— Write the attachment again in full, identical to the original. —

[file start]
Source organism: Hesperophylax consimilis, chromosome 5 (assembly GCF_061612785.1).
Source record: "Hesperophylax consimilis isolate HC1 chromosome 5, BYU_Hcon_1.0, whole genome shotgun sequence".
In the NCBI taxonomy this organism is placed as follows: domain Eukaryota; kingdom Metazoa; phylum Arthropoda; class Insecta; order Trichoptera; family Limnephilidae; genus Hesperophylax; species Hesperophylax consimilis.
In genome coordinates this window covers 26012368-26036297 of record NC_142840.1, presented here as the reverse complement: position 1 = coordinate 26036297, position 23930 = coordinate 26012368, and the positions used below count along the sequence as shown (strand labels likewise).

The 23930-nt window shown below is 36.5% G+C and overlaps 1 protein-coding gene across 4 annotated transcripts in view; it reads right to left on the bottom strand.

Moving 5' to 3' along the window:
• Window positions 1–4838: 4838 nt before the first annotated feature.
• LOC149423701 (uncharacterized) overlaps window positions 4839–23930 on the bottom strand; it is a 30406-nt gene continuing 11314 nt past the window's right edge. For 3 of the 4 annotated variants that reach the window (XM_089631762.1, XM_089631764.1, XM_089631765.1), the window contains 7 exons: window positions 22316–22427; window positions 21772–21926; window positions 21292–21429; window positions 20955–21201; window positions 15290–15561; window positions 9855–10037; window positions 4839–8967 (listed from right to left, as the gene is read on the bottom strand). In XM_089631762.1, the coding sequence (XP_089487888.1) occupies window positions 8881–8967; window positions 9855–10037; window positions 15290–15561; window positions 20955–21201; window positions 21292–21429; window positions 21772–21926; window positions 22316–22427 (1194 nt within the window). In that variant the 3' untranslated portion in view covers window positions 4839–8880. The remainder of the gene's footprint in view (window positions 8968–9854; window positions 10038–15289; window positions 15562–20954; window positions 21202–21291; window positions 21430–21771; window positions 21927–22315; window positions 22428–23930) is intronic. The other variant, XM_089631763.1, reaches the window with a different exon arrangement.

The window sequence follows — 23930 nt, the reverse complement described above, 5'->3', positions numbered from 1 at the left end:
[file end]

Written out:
Source organism: Hesperophylax consimilis, chromosome 5 (assembly GCF_061612785.1).
Source record: "Hesperophylax consimilis isolate HC1 chromosome 5, BYU_Hcon_1.0, whole genome shotgun sequence".
In the NCBI taxonomy this organism is placed as follows: domain Eukaryota; kingdom Metazoa; phylum Arthropoda; class Insecta; order Trichoptera; family Limnephilidae; genus Hesperophylax; species Hesperophylax consimilis.
In genome coordinates this window covers 26012368-26036297 of record NC_142840.1, presented here as the reverse complement: position 1 = coordinate 26036297, position 23930 = coordinate 26012368, and the positions used below count along the sequence as shown (strand labels likewise).

The 23930-nt window shown below is 36.5% G+C and overlaps 1 protein-coding gene across 4 annotated transcripts in view; it reads right to left on the bottom strand.

Moving 5' to 3' along the window:
• Window positions 1–4838: 4838 nt before the first annotated feature.
• LOC149423701 (uncharacterized) overlaps window positions 4839–23930 on the bottom strand; it is a 30406-nt gene continuing 11314 nt past the window's right edge. For 3 of the 4 annotated variants that reach the window (XM_089631762.1, XM_089631764.1, XM_089631765.1), the window contains 7 exons: window positions 22316–22427; window positions 21772–21926; window positions 21292–21429; window positions 20955–21201; window positions 15290–15561; window positions 9855–10037; window positions 4839–8967 (listed from right to left, as the gene is read on the bottom strand). In XM_089631762.1, the coding sequence (XP_089487888.1) occupies window positions 8881–8967; window positions 9855–10037; window positions 15290–15561; window positions 20955–21201; window positions 21292–21429; window positions 21772–21926; window positions 22316–22427 (1194 nt within the window). In that variant the 3' untranslated portion in view covers window positions 4839–8880. The remainder of the gene's footprint in view (window positions 8968–9854; window positions 10038–15289; window positions 15562–20954; window positions 21202–21291; window positions 21430–21771; window positions 21927–22315; window positions 22428–23930) is intronic. The other variant, XM_089631763.1, reaches the window with a different exon arrangement.

The window sequence follows — 23930 nt, the reverse complement described above, 5'->3', positions numbered from 1 at the left end: